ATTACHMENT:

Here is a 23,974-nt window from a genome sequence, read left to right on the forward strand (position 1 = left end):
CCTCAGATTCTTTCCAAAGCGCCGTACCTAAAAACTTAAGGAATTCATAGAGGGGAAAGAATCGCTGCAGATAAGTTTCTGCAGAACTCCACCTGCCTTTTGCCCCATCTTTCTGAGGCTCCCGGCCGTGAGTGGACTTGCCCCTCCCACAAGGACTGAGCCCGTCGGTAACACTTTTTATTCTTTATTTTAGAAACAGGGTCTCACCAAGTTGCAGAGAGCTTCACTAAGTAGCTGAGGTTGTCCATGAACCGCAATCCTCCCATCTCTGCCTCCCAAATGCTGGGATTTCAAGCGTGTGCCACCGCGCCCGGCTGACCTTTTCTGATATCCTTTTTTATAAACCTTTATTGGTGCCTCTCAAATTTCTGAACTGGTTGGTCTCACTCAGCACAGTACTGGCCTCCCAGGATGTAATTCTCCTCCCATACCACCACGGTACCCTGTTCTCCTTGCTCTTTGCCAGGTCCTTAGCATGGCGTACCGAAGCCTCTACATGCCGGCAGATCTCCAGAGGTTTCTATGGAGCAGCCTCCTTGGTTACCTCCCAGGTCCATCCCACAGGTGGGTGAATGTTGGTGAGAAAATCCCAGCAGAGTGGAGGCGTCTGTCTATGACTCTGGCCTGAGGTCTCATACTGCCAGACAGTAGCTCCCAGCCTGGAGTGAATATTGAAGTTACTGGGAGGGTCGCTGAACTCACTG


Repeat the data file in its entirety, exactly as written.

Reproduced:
Here is a 23,974-nt window from a genome sequence, read left to right on the forward strand (position 1 = left end):
CCTCAGATTCTTTCCAAAGCGCCGTACCTAAAAACTTAAGGAATTCATAGAGGGGAAAGAATCGCTGCAGATAAGTTTCTGCAGAACTCCACCTGCCTTTTGCCCCATCTTTCTGAGGCTCCCGGCCGTGAGTGGACTTGCCCCTCCCACAAGGACTGAGCCCGTCGGTAACACTTTTTATTCTTTATTTTAGAAACAGGGTCTCACCAAGTTGCAGAGAGCTTCACTAAGTAGCTGAGGTTGTCCATGAACCGCAATCCTCCCATCTCTGCCTCCCAAATGCTGGGATTTCAAGCGTGTGCCACCGCGCCCGGCTGACCTTTTCTGATATCCTTTTTTATAAACCTTTATTGGTGCCTCTCAAATTTCTGAACTGGTTGGTCTCACTCAGCACAGTACTGGCCTCCCAGGATGTAATTCTCCTCCCATACCACCACGGTACCCTGTTCTCCTTGCTCTTTGCCAGGTCCTTAGCATGGCGTACCGAAGCCTCTACATGCCGGCAGATCTCCAGAGGTTTCTATGGAGCAGCCTCCTTGGTTACCTCCCAGGTCCATCCCACAGGTGGGTGAATGTTGGTGAGAAAATCCCAGCAGAGTGGAGGCGTCTGTCTATGACTCTGGCCTGAGGTCTCATACTGCCAGACAGTAGCTCCCAGCCTGGAGTGAATATTGAAGTTACTGGGAGGGTCGCTGAACTCACTG